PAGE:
Location: Soil Management ResearchTitle: Forage yield and nutritive value of cool-season and warm-season forages for grazing organic dairy cattle
|RITZ, KATHRYN - University Of Minnesota|
|HEINS, BRAD - University Of Minnesota|
|MOON, ROGER - University Of Minnesota|
|SHEAFFER, CRAIG - University Of Minnesota|
Submitted to: Agronomy
Publication Type: Peer Reviewed Journal
Publication Acceptance Date: 12/10/2020
Publication Date: 12/14/2020
Citation: Ritz, K.E., Heins, B.J., Moon, R., Sheaffer, C., Weyers, S.L. 2020. Forage yield and nutritive value of cool-season and warm-season forages for grazing organic dairy cattle. Agronomy. 10(12). Article 1963. https://doi.org/10.3390/agronomy10121963.
Interpretive Summary: Organic cattle must graze pasture 120 days of the year and 30% of their DMI must come from pasture; however, grazing can be limited in drier summer months. Researchers at the University of Minnesota and the USDA ARS in Morris, MN, evaluated the forage quality and herbage mass of two grazing systems, a cool season perennial pasture or a combining cool seasons pastures with grazing on two warm season annuals, BMR sorghum-sudangrass and teff grass. The goal was to determine if alternative summer annuals can support grazing during the dry summer months. Warm season annual grasses had similar forage quality, but had higher herbage mass than cool season perennial pasture, indicating the potential benefits of incorporating these annuals into an organic cattle grazing system. Researchers, organic dairy producers will benefit from these findings. These results will help researchers, organic land and dairy managers and policy makers to develop, support and promote alternative grazing strategies to improve forage availability to maintain compliance with organic grazing regulations.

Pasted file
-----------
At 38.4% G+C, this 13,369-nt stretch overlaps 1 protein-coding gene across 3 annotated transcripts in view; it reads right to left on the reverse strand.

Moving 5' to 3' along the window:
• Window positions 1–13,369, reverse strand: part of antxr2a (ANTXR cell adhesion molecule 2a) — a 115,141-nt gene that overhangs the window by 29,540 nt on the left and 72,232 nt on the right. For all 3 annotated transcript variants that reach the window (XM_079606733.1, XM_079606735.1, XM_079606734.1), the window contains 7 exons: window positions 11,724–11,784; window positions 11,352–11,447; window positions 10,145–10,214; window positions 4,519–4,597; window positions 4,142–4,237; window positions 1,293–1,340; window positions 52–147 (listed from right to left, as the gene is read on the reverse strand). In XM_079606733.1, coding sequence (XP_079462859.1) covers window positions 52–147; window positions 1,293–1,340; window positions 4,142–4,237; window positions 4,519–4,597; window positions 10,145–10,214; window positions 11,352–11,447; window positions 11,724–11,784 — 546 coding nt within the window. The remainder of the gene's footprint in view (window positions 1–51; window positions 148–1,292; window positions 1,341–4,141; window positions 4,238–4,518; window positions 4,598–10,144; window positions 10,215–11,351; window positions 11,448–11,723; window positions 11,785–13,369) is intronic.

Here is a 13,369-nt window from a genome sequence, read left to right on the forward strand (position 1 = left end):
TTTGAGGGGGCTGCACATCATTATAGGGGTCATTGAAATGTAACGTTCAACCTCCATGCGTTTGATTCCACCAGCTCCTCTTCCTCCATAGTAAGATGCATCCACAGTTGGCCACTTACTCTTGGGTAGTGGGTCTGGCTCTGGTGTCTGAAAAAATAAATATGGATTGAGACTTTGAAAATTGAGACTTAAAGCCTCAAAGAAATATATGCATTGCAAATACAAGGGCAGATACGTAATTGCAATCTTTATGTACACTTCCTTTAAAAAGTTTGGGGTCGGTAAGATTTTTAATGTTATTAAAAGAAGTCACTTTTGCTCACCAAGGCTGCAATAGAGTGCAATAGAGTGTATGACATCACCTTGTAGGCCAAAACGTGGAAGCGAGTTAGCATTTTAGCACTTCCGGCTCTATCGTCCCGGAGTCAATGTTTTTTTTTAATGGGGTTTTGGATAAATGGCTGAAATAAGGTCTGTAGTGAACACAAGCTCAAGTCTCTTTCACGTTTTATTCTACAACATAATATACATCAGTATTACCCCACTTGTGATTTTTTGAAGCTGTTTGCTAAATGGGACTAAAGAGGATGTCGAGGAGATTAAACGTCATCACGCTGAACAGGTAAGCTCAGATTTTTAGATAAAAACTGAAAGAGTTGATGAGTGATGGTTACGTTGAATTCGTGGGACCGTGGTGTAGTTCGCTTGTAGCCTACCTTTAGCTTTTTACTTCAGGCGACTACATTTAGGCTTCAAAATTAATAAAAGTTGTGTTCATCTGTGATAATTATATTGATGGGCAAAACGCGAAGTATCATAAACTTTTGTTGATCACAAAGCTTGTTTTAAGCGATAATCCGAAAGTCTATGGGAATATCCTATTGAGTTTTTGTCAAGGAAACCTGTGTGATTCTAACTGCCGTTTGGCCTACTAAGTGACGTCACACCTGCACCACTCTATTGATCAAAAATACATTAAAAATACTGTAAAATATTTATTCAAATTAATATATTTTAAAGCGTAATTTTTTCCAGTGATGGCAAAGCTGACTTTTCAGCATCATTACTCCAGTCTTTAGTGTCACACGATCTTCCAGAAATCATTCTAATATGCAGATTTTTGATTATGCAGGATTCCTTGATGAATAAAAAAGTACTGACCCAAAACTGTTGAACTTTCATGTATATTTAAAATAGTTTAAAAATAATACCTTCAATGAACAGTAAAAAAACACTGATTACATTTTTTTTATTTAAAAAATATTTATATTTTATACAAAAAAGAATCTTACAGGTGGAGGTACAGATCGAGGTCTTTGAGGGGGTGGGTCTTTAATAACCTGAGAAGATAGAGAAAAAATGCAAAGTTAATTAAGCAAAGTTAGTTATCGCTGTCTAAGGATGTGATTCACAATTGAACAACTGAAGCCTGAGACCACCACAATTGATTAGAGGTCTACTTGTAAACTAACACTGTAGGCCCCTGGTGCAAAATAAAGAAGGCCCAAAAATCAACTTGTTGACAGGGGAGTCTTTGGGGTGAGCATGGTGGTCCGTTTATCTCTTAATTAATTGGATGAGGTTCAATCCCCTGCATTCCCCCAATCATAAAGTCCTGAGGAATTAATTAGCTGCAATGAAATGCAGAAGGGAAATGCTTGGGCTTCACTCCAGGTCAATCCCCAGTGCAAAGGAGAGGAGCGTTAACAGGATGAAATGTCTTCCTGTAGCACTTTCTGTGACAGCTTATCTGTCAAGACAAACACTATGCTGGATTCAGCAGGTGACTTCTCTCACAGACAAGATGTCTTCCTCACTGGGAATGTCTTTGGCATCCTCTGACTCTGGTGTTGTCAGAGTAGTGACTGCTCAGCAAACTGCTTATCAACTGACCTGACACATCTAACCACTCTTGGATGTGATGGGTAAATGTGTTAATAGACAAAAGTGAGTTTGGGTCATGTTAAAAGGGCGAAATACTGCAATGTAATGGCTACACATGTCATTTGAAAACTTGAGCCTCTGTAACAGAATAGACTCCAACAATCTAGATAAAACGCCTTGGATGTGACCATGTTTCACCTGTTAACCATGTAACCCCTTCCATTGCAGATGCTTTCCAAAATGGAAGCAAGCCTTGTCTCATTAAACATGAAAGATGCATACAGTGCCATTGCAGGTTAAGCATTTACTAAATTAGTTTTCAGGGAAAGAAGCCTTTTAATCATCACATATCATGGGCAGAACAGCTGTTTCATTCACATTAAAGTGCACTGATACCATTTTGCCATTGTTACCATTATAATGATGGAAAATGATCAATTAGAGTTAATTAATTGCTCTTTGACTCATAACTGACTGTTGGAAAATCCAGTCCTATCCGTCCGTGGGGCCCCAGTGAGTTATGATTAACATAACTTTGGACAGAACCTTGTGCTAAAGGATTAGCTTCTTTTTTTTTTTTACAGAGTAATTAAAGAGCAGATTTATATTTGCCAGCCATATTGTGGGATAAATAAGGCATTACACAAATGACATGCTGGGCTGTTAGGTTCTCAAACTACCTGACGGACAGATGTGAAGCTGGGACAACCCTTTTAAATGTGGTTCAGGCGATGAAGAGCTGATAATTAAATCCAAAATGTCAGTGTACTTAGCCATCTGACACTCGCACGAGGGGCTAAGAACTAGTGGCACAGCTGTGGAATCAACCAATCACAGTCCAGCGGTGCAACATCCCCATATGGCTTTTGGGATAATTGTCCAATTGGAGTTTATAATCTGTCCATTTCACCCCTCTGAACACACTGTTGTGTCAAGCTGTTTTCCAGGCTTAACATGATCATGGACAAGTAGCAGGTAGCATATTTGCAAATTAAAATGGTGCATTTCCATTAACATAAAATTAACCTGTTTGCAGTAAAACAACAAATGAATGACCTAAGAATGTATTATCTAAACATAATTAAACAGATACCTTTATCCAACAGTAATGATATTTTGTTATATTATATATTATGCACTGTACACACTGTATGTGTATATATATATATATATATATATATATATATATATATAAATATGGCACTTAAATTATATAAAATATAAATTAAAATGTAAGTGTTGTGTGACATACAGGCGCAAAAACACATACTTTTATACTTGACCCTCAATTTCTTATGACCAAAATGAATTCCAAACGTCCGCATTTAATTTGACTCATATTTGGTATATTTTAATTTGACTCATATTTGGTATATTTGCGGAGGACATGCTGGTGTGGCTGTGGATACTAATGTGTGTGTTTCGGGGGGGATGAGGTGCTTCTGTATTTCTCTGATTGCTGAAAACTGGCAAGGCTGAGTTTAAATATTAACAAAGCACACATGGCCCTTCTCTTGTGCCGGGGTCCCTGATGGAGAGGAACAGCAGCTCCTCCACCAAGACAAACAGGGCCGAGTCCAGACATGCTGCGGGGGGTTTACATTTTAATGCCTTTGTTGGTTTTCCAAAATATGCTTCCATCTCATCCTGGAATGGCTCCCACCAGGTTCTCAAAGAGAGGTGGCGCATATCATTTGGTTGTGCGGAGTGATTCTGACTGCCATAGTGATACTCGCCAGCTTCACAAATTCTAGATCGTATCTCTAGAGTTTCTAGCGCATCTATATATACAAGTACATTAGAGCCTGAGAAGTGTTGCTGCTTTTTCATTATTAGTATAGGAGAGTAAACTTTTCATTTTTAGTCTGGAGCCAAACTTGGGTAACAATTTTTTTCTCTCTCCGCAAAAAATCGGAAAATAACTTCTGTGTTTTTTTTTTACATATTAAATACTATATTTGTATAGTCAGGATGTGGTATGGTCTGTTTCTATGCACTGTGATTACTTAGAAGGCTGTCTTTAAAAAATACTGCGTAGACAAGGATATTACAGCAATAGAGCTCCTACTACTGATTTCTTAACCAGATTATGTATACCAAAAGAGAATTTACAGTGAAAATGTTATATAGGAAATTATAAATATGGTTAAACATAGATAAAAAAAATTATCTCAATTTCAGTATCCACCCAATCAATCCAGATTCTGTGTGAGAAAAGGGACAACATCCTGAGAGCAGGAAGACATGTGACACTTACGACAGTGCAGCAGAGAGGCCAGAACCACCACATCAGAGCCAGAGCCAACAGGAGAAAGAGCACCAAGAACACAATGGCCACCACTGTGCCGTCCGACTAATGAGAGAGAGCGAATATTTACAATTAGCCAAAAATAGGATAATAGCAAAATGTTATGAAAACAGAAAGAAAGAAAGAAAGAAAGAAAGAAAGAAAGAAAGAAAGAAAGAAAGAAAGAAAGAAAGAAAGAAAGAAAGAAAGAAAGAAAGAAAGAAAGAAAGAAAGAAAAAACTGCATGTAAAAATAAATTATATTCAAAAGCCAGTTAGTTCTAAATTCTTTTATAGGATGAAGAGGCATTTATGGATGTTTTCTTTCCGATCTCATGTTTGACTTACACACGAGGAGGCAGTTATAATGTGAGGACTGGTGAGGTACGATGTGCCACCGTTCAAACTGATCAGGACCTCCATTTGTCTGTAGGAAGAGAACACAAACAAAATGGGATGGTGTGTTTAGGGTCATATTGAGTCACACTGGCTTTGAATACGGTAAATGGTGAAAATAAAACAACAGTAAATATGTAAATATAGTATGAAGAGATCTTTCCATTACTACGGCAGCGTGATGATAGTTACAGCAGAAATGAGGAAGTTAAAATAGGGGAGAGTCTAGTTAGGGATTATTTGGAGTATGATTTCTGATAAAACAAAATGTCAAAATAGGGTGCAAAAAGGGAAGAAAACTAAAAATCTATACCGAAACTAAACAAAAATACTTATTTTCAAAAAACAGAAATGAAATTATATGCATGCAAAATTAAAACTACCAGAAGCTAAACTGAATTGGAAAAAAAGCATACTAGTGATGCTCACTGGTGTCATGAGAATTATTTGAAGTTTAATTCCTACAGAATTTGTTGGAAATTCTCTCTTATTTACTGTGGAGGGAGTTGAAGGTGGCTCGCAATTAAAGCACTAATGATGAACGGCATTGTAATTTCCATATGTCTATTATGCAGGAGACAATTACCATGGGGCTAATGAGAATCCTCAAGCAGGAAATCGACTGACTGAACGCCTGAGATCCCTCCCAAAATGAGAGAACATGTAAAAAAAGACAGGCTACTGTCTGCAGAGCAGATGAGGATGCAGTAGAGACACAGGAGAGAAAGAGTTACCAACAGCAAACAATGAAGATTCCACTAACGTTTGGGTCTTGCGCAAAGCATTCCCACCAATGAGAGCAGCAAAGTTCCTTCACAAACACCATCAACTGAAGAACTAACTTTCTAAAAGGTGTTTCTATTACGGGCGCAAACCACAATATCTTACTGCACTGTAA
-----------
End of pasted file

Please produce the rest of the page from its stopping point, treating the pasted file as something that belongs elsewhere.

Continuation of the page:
Technical Abstract: Two pasture systems with enhanced in-field and landscape level species diversity were analyzed for forage yield and nutritive value across the grazing season at the University of Minnesota West Central Outreach and Research Center organic dairy in Morris, MN, from 2013 to 2015. Pasture system 1 was a diverse-mixture of cool season grasses, legumes and herbs [perennial ryegrass (Lolium perenne), orchardgrass (Dactylis glomerata), meadow bromegrass (Bromus biebersteinii), meadow fescue (Festuca pratensis), alfalfa (Medicago sativa), white clover (Trifolium repens), red clover (Trifolium pretense), chicory (Cichorium intybus)]. Pasture system 2 was a combination of the same forages as pasture system 1 but included seperate monoculture pastures of warm-season grasses [brown midrib sorghum-sudangrass (sorghum × drummondii; BMRSS) and teff (Eragrostis tef.)]. Grazing of lactating cows was initiated when forages were 20 to 30 cm tall and paddock size for grazing was adjusted to leave 7 to 13 cm of refusals. Forage samples were analyzed with NIR spectrophotometry for dry matter, crude protein (CP), acid detergent fiber (ADF), neutral detergent fiber (NDF), and total tract NDF digestibility (TTNDFD). Data were analyzed using the MIXED procedure of SAS, and independent variables for analyses were the fixed effects of system (1, cool season perennial pasture or 2, cool season perennial pasture and warm season annual grasses), month (June to October), forage (perennial cool season pasture, BMRSS or teff), year (2013, 2014, 2015) and their interactions, and date of harvest was a random variable. Across the grazing season, forage yield was greater (P < 0.05) in system 2 than system 1, due to greater (P < 0.05) forage yield during the summer months for BMRSS compared to cool season species and teff. Crude protein was greater (P < 0.05) for cool season perennial grasses compared to warm season annual grasses. The TTNDFD varied by month and year across the study for both treatment groups. In summary, yearly effects and climatic conditions may affect forage quality in both cool season perennial grasses and legumes and warm season annual grasses.